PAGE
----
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Wayne County’s chief probate judge is frustrated with Michigan’s treatment of the mentally ill

Jack Lessenberry

You’d have a hard time finding anyone with deeper Detroit roots than Milton Mack, Wayne County’s Chief Probate Judge. Two of his ancestors were in the canoes with Cadillac when he landed and founded the city on July 24, 1701.

From the window in his twelfth-floor office in downtown Detroit, Judge Mack can actually see the place where those voyageurs scrambled up the bank of what is today a solidly frozen river.

There were probably those back then who thought Cadillac was crazy.

But Milton Mack knows Michigan’s legal system of dealing with mental illness has problems, more so than some of the patients he sees, and with less excuse. Probate court is where relatives and guardians go when someone is mentally incapacitated.

But because of Michigan’s backward laws, he told me “it is easier for me to issue an amputation” than it is to order outpatient treatment for the mentally ill.

Judge Mack has been on the bench for nearly a quarter of a century now. Soon after he arrived, John Engler became governor and began closing Michigan’s mental hospitals.

That was part of a national wave of deinstitutionalization, and might have made some sense, if sufficient facilities had been established for outpatient care. They weren’t.

As a result, Mack told me “legally, we still have an inpatient system in an outpatient world.”

Hundreds, probably thousands of treatable mentally ill people shuffle back and forth from the streets to jail or prison. Unless they are found to be a clear danger to themselves or others, judges are powerless to order treatment.

This has created a system that is dangerous, expensive, and leaves many people with unnecessarily ruined lives.

The problem, the judge said, “is that policy makers don’t understand that mental illness is treatable.” There’s also still somewhat of a taboo against talking about it, and a reluctance to infringe on people’s autonomy. 

Unfortunately, while mental illness is often as real and treatable as a broken leg, many patients don’t know they are ill. The law says they cannot be forced into treatment unless experts determine they are clearly a danger to themselves or others.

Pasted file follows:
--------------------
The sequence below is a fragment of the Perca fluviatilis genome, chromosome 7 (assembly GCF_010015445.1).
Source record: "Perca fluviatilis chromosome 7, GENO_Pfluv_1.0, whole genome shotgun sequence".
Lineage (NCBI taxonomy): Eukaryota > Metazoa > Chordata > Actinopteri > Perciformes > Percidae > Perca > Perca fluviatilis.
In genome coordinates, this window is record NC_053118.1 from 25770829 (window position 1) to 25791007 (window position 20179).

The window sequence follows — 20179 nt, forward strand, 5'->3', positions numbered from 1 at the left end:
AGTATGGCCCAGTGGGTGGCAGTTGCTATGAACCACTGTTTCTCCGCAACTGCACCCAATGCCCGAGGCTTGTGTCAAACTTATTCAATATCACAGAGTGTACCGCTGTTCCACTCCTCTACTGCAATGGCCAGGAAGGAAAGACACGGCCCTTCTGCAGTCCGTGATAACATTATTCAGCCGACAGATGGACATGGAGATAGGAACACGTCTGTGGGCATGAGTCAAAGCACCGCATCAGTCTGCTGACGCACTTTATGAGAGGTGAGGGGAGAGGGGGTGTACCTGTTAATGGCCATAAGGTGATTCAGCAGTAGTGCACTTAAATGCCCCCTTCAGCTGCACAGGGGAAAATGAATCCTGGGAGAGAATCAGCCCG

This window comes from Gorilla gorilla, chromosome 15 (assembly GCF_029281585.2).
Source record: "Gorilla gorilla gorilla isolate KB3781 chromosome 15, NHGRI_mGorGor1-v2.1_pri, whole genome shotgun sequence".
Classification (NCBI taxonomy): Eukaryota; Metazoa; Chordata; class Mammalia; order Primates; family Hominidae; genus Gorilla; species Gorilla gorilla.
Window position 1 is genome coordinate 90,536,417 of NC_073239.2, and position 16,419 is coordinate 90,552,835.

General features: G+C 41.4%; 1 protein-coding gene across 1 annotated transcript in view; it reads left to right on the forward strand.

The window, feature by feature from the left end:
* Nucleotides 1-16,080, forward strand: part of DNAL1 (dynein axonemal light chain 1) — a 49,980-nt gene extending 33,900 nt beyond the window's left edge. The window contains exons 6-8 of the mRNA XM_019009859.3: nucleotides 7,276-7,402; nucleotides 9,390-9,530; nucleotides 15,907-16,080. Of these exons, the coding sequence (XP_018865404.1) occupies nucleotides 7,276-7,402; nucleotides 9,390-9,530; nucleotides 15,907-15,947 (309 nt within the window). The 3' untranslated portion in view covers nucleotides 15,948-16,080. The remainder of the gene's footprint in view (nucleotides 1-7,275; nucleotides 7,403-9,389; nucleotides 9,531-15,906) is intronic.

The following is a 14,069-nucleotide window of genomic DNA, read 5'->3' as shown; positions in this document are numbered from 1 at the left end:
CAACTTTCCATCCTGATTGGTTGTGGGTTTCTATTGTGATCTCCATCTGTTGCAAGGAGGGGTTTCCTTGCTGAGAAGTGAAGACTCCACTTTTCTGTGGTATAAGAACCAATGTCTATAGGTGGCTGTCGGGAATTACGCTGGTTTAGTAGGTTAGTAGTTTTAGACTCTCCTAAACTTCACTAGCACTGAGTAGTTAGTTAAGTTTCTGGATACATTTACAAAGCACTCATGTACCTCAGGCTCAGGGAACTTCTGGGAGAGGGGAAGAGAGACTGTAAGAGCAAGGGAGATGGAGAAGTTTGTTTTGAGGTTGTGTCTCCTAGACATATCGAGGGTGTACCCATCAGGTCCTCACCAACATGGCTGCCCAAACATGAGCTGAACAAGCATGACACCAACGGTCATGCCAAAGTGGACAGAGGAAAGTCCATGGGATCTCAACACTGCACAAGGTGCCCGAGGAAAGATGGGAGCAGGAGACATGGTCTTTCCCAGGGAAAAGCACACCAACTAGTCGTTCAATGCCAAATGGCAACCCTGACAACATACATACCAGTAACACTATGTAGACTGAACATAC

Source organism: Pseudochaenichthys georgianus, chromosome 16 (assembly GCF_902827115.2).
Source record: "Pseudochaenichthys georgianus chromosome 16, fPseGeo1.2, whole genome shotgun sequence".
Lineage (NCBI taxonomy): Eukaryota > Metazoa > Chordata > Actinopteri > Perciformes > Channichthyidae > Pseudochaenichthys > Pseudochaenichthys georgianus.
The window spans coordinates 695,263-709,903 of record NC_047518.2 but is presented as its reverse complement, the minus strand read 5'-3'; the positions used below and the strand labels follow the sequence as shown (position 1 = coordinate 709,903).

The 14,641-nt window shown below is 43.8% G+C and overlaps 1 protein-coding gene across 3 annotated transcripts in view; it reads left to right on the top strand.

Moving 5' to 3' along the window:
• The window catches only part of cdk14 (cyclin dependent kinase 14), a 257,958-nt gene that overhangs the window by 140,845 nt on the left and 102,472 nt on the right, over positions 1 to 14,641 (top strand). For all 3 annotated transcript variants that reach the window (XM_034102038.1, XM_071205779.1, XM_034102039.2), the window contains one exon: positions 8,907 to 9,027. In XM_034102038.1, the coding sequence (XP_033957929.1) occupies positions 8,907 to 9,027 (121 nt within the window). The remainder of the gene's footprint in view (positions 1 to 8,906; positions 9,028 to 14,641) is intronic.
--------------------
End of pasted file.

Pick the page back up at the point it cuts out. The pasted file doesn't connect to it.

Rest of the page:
And then, ordering hospitalization is generally the only alternative. Today, Michigan has fewer psychiatric care beds than almost any other state.

Ten years ago, the Legislature passed what is called Kevin’s Law, after a brilliant graduate student who was the victim of a random murder by a paranoid schizophrenic who was off his medication.

Kevin’s Law allows a guardian to file a petition and ask for a judge to order outpatient care. But the law has been a failure. Few petitions are ever filed, and our jails are clogged with the mentally ill, some of whom deliberately get locked up in order to get treatment.

Milton Mack believes things would drastically improve if the mental health code were to be changed to allow judges to order outpatient treatment on their own. But various legislatures and governors have seemed afraid of doing so.

And so, lives that could be turned around are ruined, and we waste vast sums on jailing them instead. Fortunately, Milton Mack has not given up trying to make the lawmakers listen.

More of us need to help him do that too.

Jack Lessenberry is Michigan Radio's political analyst. Views expressed in his essays are his own and do not necessarily reflect those of Michigan Radio, its management or the station licensee, The University of Michigan.

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